With the announcement that Nashville Predators defenseman Luke Schenn will be out for 4-6 weeks with a lower-body injury, Nashville Hockey Now decided to take a look at the distinctions between injured but on the active roster, injured reserve and long-term injured reserve.
This is the second part of our series looking at different roster movement strategies. In Part I, we explained the Predators’ roster options for waiver- and non-waiver exempt players.
When a player is injured or ill, teams have the ability, but not the obligation, to place that player on IR, which opens an active roster spot. If the Predators placed Schenn on IR, he would be removed from Nashville’s 23-man active roster and free up an open spot for a call-up from the Milwaukee Admirals.
We discussed which of those players could be among the first call-ups last week in our staff picks.
Injured-reserve designations have no bearing on the salary cap; however, so Schenn’s cap hit remains the same regardless. Any player on IR may conduct all activities with the team, including traveling and practicing, but cannot play.
The only restriction for teams to use an IR designation is that the injured player must be out at minimum of seven calendar days to qualify. Those seven days may be backdated in the event medical records indicate a player was injured earlier and the designation was made later.
Additionally, any non-waiver exempt player called up is subject to the normal waiver process.
Long-term IR, on the other hand, can be quite complicated. LTIR is a form of injured reserve that permits teams to exceed the salary cap if a player is to miss at minimum of 10 NHL games and 24 calendar days during the season.
Teams are not granted additional salary cap, only cap relief in the form of LTIR pool value. The player placed on LTIR still has a cap hit throughout their injury status though; it does not disappear.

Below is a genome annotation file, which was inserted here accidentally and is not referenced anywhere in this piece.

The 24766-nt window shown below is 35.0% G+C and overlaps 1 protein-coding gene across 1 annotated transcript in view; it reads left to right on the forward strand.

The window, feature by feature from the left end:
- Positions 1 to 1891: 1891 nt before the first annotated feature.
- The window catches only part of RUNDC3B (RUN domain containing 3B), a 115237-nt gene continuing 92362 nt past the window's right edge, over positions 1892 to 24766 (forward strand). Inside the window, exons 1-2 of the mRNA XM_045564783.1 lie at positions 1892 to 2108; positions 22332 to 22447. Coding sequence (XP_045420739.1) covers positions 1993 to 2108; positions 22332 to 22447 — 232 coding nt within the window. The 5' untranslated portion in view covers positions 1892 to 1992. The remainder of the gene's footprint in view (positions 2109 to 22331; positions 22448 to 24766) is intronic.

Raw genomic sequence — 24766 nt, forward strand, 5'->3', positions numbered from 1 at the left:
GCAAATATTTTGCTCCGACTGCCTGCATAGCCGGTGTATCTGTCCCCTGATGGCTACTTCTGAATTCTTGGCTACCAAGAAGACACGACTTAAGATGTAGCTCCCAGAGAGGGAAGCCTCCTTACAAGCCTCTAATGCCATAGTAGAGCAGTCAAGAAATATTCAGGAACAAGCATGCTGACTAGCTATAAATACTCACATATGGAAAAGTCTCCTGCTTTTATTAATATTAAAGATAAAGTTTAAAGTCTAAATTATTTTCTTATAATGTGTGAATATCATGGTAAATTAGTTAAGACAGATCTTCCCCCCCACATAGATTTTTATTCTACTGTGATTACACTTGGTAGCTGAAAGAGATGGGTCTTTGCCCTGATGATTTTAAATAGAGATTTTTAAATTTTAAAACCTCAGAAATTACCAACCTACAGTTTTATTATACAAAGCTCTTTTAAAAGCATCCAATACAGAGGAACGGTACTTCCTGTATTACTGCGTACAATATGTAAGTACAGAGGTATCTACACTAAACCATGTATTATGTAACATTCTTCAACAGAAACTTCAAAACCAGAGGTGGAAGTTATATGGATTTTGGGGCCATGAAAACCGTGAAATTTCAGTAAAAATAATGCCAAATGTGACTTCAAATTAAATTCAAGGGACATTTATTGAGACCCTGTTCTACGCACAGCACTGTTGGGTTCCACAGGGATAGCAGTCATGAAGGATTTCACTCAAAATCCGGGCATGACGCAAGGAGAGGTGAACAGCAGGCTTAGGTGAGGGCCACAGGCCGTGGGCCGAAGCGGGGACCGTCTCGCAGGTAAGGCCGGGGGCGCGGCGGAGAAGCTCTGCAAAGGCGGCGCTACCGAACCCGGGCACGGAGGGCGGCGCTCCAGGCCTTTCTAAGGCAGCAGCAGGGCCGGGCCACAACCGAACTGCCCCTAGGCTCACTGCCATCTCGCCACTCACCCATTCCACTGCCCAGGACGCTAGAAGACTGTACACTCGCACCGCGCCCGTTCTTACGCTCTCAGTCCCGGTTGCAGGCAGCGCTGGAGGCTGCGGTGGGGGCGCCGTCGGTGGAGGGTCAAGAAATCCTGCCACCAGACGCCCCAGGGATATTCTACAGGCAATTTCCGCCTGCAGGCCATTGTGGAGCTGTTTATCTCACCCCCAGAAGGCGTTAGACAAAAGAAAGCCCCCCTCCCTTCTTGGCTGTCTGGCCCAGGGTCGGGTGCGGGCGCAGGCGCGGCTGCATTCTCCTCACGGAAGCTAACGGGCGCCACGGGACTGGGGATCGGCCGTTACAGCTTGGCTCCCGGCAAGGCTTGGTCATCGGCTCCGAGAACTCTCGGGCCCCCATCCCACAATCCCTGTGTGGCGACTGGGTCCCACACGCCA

The pool value is determined by subtracting the amount of cap space a team had when the season began from the player’s cap hit when placed on LTIR.
Long-term IR has been highly debated with the Tampa Bay Lightning and Vegas Golden Knights leveraging its capabilities to the max in their respective Stanley Cup-winning seasons.
Nashville currently has $7.849 million in projected cap space with a bit extra (a little over $8 million) in current cap space to avoid reaching the upper limit if nothing were to change with its existing contracts by the end of the season.
The Predators would need to use all of their existing cap space prior to placing any player on LTIR to receive any kind of substantive benefit. This is why a large number of paper transactions happen at the beginning of the season with teams battling cap issues and LTIR questions seeking to get as close to the cap ceiling as possible to avoid wasting any cap space.
If Schenn were to be placed on LTIR with his $2.75 million cap hit, the Predators would lose the roughly $8 million in current cap space available because it would leave them with a negative LTIR pool ($2.75M – $8M = -$5.25M). There cannot technically be a negative LTIR pool amount, but for understanding purposes this is how it would look. In other words, the Predators with Schenn on LTIR would have a modified cap hit of $78.35M (current hit of $75.6M + Schenn’s cap hit of $2.75M), thus a lower cap hit than the ordinary limit of $83.5M.
Due to Schenn’s projected timeline to return, the Predators are likely to place Schenn on IR and recall a player from Milwaukee to fill his roster spot.
Follow Clay Brewer on Twitter/X: @ClayBrewer10